A range of new initiatives regarding the Westchester County Airport were announced by County Executive George Latimer this week, from air quality to noise monitoring systems, but the future of its operations remains uncertain.
Though Latimer said he has had discussions with firms that had previously submitted proposals to operate the airport, including Macquarie Infrastructure Corp., he said that “at this point, the dialogue with the board of legislators is informal.”
That dialogue would become more formal, he said, “when and if there is a decision to investigate one or more of these strategies.”
“There’s nothing on the table in the board of legislators as a document,” he said at a Monday press conference at the airport. “If Macquarie wants to say, ‘The proposal that we had last year stands,’ it’s a proposal, so it depends on what you consider ‘on the table.’”
Last year, Macquarie was selected to operate the airport by then-County Executive Robert P. Astorino in a $1.1 billion public-private partnership.
Following Latimer’s announcement, Macquarie officials said in a statement, “We stand ready to participate in the discussion as the county executive and his team deem appropriate.”
The proposed public-private partnership is a product of a Federal Aviation Administration program that would allow money paid to the county by a private operator to be used for all county programs. Until now, any revenue generated by the airport could only be used at the airport.
“We never once viewed the airport as a piggy bank to crack open,” Latimer said.
Latimer has said previously that the selection of Macquarie was made without sufficient discussion by the board of legislators and members of the public.
In an effort to elicit more public input, Latimer held a series of public meetings over the summer, with discussions ranging from the airport’s governance to the master plan.
In July, the county submitted a master plan developed by aviation consulting firm DY Consultants to the FAA, a document that had been in the works since 2013. The county paid DY Consultants $1.4 million to craft that master plan, though it was met with opposition from many community members.
County officials said they had a number of concerns regarding the submitted master plan. The administration now plans to develop a supplement to the master plan, one that would include a “more robust visioning process and a more thorough assessment of environmental issues and community benefits.”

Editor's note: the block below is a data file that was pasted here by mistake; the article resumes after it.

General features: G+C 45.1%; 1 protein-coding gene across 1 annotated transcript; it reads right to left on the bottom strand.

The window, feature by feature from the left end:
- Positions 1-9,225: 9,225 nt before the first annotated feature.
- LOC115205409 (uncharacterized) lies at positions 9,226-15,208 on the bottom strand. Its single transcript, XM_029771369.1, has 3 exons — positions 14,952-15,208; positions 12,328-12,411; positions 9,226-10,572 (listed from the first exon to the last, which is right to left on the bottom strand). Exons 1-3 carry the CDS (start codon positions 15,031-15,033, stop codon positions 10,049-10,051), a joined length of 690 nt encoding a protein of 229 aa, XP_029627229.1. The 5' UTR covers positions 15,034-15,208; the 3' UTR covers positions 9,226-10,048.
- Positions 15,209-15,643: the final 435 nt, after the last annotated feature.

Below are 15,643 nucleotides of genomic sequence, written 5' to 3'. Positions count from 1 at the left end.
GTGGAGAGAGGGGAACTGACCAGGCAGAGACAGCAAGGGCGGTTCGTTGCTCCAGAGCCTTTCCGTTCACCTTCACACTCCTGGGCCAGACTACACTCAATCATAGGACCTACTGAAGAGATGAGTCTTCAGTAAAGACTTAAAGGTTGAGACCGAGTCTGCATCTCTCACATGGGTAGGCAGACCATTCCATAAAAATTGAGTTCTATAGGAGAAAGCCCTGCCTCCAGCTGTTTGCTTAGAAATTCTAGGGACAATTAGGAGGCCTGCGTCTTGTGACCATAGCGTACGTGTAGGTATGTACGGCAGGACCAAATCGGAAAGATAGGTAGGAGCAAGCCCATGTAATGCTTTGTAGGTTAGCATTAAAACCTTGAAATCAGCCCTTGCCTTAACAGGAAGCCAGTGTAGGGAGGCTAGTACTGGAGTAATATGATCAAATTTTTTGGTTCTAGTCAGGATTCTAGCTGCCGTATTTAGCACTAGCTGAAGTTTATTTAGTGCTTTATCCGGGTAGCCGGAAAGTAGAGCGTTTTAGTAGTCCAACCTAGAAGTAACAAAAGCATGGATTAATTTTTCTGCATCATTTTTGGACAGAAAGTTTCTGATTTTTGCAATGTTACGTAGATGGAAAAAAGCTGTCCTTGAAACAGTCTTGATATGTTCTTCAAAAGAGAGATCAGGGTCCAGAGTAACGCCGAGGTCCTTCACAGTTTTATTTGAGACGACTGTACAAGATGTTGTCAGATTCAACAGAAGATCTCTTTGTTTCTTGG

The county plans to issue a request for proposals to bring on a new consultant to assist with that process in September.
In response to a number of noise complaints from neighboring residents, the county has ordered 10 portable noise monitors that will be placed in “key locations” by the end of this month, including areas that accounted for the largest portion of complaints by the airport’s neighbors. They will also be placed in areas that are insufficiently covered by the fixed noise monitors.
“Once we have sufficient data from these new monitors, we will be better prepared to move forward and address longer-term actions,” said Joan McDonald, the county’s director of operations.
The county’s fixed noise monitoring system includes some monitors that are more than two decades old, county officials said, and use technology that is now obsolete. The county plans to hire a consultant to assist in updating that system.
The county also announced it would roll out a new program that would automate the airport’s complaint response system. The system would provide quicker responses, streamline the process of filing a complaint and provide greater public access to noise complaint information and trends. The county plans to have this system up and running by September.
The county is also starting an inventory of air emissions and greenhouse gasses, creating an air dispersion model and setting up an emissions monitoring system. The county expects to obtain those results later this year.
Latimer also plans to revive an airport water quality testing program. The county will begin water sampling by the end of this month at 49 monitoring wells.
County Attorney John Nonna said the administration is in talks with the Department of Environmental Conservation to address any needed remedial measures.
Business Council of Westchester Vice President and COO John Ravitz said that while the organization supports a “thorough and careful review” of the airport’s issues, “we are concerned that the highly charged rhetoric and grossly exaggerated claims being made by a well-organized group of opponents of the airport threaten to overwhelm the public discourse.”
“Their comments begin with an oft-repeated statement that the airport is in danger of becoming ‘LaGuardia North,’” Ravitz said. “Such an expansion would have no government or public support. It is not even a remote possibility, and suggesting otherwise is irresponsible.”